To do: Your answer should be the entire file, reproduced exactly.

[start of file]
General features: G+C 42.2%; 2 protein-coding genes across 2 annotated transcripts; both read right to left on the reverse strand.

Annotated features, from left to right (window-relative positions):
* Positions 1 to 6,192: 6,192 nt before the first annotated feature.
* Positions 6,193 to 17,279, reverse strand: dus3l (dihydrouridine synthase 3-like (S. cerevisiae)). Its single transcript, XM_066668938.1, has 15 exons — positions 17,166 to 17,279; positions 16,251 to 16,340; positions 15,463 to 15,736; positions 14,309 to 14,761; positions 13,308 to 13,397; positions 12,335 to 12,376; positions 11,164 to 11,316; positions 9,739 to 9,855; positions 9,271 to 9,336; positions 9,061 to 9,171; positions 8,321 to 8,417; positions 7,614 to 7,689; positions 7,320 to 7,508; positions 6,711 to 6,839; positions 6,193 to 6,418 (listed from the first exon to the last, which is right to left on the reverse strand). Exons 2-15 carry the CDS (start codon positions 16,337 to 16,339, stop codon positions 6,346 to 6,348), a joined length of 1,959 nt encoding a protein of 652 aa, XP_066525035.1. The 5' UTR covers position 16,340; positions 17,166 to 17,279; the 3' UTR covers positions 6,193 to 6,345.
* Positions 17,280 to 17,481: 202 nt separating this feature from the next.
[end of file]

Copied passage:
General features: G+C 42.2%; 2 protein-coding genes across 2 annotated transcripts; both read right to left on the reverse strand.

Annotated features, from left to right (window-relative positions):
* Positions 1 to 6,192: 6,192 nt before the first annotated feature.
* Positions 6,193 to 17,279, reverse strand: dus3l (dihydrouridine synthase 3-like (S. cerevisiae)). Its single transcript, XM_066668938.1, has 15 exons — positions 17,166 to 17,279; positions 16,251 to 16,340; positions 15,463 to 15,736; positions 14,309 to 14,761; positions 13,308 to 13,397; positions 12,335 to 12,376; positions 11,164 to 11,316; positions 9,739 to 9,855; positions 9,271 to 9,336; positions 9,061 to 9,171; positions 8,321 to 8,417; positions 7,614 to 7,689; positions 7,320 to 7,508; positions 6,711 to 6,839; positions 6,193 to 6,418 (listed from the first exon to the last, which is right to left on the reverse strand). Exons 2-15 carry the CDS (start codon positions 16,337 to 16,339, stop codon positions 6,346 to 6,348), a joined length of 1,959 nt encoding a protein of 652 aa, XP_066525035.1. The 5' UTR covers position 16,340; positions 17,166 to 17,279; the 3' UTR covers positions 6,193 to 6,345.
* Positions 17,280 to 17,481: 202 nt separating this feature from the next.